Twilio’s Jeff Lawson: an evangelist for software developers
The day after Lehman Brothers collapsed, Jeff Lawson sat in the office of a venture capitalist who liked his idea for a voice messaging program but couldn’t commit to an investment.
“Super interesting, but sorry, no,” Lawson recalls the investor saying.
That scenario repeated itself during the summer of 2008, and Lawson failed to raise any venture capital for his start-up Twilio.
Together with his co-founders, Evan Cooke and John Wolthuis, Lawson self-funded the company’s modest costs and took no salary. After Lawson and his wife married, the couple sold their wedding gifts to raise some additional cash.
Twilio, which eventually raised a seed round of funding in 2009, has since become one of the breakout software companies of the past few years, following an initial public offering that ended a drought of new listings in 2016.
Lawson, 43, credits the company’s rise to a messianic focus on customers — a common sentiment in Silicon Valley, where investors and start-up executives obsess over finding “product-market fit”.
“Being a customer-centric company means prioritising customers and understanding their problems and listening to them as your guidepost,” Lawson says. “If you do that, everything else falls into place.”
But he’s even more eager to credit software developers, a market that inspired little excitement in venture capitalists when he was raising start-up capital. “The period that we’re in now is the third great period of software,” Lawson says.
Companies such as Uber use Twilio’s application programming interfaces to create text and voice messaging apps for communicating with customers. In the past decade, Twilio has helped popularise the use of these APIs — essentially lines of code the company sells to engineering teams, which integrate them into their own codebase.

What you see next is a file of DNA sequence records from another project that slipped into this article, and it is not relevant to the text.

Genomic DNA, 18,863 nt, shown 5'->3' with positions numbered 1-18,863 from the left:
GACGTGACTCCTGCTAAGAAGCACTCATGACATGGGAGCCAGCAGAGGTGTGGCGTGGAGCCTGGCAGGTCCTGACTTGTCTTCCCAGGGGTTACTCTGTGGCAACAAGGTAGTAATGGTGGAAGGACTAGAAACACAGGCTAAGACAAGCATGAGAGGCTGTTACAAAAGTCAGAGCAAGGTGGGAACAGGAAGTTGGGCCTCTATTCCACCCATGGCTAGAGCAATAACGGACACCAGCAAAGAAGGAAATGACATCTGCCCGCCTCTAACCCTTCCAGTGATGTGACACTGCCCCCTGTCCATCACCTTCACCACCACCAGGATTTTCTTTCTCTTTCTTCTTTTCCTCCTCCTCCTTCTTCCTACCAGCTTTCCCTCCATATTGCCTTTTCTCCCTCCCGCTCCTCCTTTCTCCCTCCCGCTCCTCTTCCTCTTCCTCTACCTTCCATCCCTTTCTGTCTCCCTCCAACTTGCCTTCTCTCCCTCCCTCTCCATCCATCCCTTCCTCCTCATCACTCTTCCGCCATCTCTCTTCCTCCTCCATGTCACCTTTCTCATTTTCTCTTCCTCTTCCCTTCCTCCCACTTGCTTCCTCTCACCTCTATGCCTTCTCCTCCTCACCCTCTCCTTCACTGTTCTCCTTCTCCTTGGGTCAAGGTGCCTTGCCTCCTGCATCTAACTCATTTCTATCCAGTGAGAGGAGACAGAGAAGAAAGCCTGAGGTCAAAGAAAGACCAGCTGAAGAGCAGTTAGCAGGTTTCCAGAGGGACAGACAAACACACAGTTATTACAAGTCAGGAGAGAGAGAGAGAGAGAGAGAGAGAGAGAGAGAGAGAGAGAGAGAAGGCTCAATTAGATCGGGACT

Twilio has even become a consolidator of the so-called API economy, signing multibillion-dollar deals to purchase the email marketing service SendGrid and customer data company Segment.
That focus has made Lawson an evangelist for software developers, a group he believes are underutilised by their employers. “Rarely do businesses go to their developers and say, ‘Hey, here’s a big business problem I’m trying to solve’,” Lawson says.
Lawson’s philosophy has been codified in Ask Your Developer, a book he published in January. The same title adorns Twilio’s Bay Area billboards.
Lawson says venture capitalists initially balked at the idea to create an API, urging him to create an app and proceed from there. Instead, he began circulating the code in developer communities, allowing programmers to build new tools. Twilio soon had a following in Silicon Valley and began booking revenues.
Even investors began taking notice. One venture capitalist used the Twilio API to create a program that dialled contacts and began playing pop singer Rick Astley’s “Never Gonna Give You Up”, on the then-popular “Rickroll” meme/prank, a hyperlink that redirects the user from the topic at hand to a music video.
“We essentially ignored the feedback from those early investors because we thought the customers were a better guiding light,” Lawson says. “I think that’s often the case.”
Lawson had first-hand experience with the boom and bust cycle of tech earlier in his career.
As a student at the University of Michigan, he started a company that made lecture notes available free online, drawing a large audience of Midwestern college students and, soon enough, advertisers. At the height of the dotcom bubble, he dropped out of college, raised $10m from the venture firm Venrock and moved the company to Silicon Valley.